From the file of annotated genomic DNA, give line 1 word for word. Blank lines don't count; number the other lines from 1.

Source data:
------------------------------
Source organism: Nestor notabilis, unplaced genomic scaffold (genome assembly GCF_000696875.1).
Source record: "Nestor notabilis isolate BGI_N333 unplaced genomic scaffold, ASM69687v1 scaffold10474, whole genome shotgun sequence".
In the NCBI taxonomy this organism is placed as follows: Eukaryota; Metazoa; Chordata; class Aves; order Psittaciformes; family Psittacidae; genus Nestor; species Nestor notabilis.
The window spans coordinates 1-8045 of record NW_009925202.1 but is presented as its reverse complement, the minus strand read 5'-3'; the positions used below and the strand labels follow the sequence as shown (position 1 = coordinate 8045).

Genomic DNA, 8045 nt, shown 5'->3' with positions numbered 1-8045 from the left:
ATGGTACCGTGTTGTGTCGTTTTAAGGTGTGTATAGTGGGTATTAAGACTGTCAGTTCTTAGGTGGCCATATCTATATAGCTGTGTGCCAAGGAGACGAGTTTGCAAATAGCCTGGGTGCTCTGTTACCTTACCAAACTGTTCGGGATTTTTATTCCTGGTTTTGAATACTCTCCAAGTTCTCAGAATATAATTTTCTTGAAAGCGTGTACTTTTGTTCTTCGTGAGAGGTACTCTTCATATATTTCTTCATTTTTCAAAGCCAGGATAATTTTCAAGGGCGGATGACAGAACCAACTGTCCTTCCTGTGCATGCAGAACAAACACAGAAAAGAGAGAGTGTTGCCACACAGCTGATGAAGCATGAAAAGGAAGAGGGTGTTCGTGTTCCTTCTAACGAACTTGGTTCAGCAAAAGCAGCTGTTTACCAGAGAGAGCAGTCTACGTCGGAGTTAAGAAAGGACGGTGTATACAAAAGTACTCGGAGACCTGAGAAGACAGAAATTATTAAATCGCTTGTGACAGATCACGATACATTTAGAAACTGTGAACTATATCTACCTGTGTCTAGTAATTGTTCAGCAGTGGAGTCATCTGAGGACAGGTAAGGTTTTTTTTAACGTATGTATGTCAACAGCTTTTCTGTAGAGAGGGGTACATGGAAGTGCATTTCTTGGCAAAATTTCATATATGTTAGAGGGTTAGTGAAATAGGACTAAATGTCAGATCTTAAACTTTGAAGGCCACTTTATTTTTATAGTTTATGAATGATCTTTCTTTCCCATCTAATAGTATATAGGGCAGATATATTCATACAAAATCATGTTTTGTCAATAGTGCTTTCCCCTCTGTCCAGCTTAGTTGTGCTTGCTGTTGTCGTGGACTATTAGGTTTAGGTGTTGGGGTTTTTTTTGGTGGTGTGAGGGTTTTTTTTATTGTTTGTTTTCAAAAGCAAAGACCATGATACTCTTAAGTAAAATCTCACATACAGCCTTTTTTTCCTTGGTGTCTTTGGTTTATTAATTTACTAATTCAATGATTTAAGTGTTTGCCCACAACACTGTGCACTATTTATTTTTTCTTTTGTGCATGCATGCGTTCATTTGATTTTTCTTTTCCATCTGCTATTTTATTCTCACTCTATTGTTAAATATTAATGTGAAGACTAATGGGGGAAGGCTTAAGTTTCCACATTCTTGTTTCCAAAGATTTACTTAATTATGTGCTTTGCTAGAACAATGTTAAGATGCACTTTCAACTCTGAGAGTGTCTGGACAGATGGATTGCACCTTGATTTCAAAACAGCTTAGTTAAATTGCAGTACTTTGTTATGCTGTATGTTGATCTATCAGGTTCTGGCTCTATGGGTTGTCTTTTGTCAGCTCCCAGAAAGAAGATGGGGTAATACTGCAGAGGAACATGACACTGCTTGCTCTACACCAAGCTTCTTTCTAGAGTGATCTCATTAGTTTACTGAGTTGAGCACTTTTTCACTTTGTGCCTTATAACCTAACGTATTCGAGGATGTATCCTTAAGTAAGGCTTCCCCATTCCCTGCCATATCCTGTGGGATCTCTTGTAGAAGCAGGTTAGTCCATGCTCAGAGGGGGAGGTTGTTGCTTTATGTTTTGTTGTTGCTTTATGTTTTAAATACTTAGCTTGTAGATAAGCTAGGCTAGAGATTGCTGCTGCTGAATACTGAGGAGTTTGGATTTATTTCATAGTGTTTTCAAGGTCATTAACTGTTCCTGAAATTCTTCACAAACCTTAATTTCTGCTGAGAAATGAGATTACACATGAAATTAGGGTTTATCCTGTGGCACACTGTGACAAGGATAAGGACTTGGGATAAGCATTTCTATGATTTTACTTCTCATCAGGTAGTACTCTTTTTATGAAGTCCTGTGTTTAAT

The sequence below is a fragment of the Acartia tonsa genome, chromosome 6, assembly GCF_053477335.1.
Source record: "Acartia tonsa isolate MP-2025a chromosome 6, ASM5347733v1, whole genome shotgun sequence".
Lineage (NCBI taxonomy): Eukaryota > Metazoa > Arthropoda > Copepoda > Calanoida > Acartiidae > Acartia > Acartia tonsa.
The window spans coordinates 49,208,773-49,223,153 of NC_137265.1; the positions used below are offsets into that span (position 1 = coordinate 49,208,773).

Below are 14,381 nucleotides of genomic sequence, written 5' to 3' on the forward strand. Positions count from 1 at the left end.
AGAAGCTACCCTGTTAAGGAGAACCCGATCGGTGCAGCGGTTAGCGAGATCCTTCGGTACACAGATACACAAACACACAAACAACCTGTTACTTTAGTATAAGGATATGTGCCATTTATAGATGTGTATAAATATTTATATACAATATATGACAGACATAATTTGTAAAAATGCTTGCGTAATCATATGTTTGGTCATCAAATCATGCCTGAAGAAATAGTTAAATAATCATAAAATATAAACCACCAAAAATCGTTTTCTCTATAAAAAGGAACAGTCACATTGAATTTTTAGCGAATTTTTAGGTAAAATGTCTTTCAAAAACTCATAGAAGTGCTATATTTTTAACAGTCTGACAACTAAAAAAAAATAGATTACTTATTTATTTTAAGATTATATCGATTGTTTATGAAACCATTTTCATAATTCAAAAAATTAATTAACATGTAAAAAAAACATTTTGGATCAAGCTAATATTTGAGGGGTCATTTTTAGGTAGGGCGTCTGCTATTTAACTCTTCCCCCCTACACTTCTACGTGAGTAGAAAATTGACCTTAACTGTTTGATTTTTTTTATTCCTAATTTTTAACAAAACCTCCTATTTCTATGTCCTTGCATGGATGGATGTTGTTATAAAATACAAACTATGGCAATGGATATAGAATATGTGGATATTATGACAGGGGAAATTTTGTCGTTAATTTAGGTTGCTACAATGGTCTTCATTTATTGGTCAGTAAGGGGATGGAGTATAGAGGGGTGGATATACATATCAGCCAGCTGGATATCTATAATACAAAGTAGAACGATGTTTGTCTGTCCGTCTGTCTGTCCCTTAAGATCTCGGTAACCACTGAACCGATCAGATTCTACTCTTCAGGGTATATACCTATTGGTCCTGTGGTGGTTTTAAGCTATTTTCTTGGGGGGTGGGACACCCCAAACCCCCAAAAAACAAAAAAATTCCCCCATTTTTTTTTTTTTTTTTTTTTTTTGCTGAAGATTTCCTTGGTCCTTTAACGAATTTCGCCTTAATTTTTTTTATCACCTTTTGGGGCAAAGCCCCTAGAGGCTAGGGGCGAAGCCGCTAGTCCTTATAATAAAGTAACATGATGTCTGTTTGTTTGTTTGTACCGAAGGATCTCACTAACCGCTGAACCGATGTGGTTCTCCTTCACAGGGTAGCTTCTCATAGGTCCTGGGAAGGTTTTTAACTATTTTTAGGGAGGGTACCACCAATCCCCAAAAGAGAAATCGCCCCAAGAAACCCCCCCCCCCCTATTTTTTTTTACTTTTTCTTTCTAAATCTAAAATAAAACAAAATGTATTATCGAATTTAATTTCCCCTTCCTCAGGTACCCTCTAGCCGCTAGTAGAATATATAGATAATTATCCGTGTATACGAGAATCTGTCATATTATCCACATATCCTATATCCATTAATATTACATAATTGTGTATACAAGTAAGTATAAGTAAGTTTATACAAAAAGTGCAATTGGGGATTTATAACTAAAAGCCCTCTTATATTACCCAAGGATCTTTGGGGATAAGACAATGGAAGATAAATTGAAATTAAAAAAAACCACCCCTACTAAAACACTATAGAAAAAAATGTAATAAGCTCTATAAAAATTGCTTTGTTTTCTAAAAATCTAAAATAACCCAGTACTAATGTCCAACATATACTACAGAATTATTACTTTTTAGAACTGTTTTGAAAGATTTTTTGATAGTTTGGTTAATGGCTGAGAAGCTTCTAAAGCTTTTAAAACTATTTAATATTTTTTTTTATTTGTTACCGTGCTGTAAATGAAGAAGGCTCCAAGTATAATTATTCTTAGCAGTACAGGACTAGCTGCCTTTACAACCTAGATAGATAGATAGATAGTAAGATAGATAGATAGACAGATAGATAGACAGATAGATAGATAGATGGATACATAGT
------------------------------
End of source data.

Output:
Source organism: Nestor notabilis, unplaced genomic scaffold (genome assembly GCF_000696875.1).